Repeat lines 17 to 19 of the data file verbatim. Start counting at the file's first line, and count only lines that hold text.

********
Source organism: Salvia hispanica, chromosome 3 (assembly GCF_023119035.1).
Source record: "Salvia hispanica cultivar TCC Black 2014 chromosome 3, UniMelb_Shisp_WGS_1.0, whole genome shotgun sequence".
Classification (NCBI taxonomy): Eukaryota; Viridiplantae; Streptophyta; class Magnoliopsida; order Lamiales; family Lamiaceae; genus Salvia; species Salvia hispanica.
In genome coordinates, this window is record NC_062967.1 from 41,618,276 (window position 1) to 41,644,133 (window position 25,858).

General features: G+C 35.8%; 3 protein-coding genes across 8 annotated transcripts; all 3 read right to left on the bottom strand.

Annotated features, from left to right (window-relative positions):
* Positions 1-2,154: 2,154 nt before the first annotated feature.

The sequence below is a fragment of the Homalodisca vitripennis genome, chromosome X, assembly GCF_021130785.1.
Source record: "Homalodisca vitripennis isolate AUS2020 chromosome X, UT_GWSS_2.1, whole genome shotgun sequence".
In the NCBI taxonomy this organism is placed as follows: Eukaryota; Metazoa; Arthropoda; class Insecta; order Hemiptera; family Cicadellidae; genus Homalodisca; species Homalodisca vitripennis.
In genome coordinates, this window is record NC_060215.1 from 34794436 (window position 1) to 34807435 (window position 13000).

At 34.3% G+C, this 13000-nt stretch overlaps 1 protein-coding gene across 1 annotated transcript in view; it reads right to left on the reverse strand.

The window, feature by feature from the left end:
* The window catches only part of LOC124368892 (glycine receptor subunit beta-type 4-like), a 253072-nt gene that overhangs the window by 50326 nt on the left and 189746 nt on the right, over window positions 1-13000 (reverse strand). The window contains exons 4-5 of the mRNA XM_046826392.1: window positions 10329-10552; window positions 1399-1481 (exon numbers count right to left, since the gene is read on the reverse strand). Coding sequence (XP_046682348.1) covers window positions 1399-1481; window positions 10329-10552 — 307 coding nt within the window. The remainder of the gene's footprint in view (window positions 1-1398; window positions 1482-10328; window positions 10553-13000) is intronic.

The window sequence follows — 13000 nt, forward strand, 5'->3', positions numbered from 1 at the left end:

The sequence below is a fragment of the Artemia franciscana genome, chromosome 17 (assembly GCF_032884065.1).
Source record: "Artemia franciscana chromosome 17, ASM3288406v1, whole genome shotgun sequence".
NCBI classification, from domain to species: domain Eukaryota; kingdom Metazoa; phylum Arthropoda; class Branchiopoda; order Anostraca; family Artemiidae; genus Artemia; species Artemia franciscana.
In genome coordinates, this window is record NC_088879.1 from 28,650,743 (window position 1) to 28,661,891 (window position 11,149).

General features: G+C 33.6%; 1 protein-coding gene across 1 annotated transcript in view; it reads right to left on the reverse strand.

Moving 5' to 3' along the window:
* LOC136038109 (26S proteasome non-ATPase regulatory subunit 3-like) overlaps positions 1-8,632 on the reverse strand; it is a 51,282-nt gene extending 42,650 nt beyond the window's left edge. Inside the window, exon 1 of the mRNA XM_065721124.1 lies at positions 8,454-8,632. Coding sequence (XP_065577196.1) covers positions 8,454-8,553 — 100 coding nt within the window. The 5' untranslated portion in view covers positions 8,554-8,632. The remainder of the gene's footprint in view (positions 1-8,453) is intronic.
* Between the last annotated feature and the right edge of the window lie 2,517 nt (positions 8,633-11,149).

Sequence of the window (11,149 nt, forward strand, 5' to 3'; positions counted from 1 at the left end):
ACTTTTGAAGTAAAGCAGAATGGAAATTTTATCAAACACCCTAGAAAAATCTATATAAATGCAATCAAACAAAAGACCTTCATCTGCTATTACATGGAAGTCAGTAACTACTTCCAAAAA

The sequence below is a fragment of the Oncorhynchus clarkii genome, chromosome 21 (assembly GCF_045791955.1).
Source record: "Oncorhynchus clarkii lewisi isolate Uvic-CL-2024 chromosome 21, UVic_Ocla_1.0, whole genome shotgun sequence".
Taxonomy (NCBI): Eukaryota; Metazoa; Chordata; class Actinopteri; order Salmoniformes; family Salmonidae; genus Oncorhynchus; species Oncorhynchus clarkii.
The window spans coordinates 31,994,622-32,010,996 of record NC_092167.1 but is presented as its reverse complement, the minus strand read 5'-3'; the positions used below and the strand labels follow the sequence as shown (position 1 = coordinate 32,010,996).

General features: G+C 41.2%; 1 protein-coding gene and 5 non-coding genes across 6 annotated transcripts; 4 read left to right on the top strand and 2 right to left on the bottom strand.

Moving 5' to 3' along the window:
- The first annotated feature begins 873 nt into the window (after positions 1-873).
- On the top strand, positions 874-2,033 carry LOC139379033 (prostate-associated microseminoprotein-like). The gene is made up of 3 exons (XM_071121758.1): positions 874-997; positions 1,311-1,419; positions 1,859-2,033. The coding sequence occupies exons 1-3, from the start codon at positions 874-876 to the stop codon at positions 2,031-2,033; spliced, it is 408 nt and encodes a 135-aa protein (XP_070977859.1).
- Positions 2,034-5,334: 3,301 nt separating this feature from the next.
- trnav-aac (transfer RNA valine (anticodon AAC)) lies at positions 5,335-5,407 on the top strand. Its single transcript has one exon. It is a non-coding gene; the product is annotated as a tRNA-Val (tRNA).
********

Source record: "Artemia franciscana chromosome 17, ASM3288406v1, whole genome shotgun sequence".
NCBI classification, from domain to species: domain Eukaryota; kingdom Metazoa; phylum Arthropoda; class Branchiopoda; order Anostraca; family Artemiidae; genus Artemia; species Artemia franciscana.
In genome coordinates, this window is record NC_088879.1 from 28,650,743 (window position 1) to 28,661,891 (window position 11,149).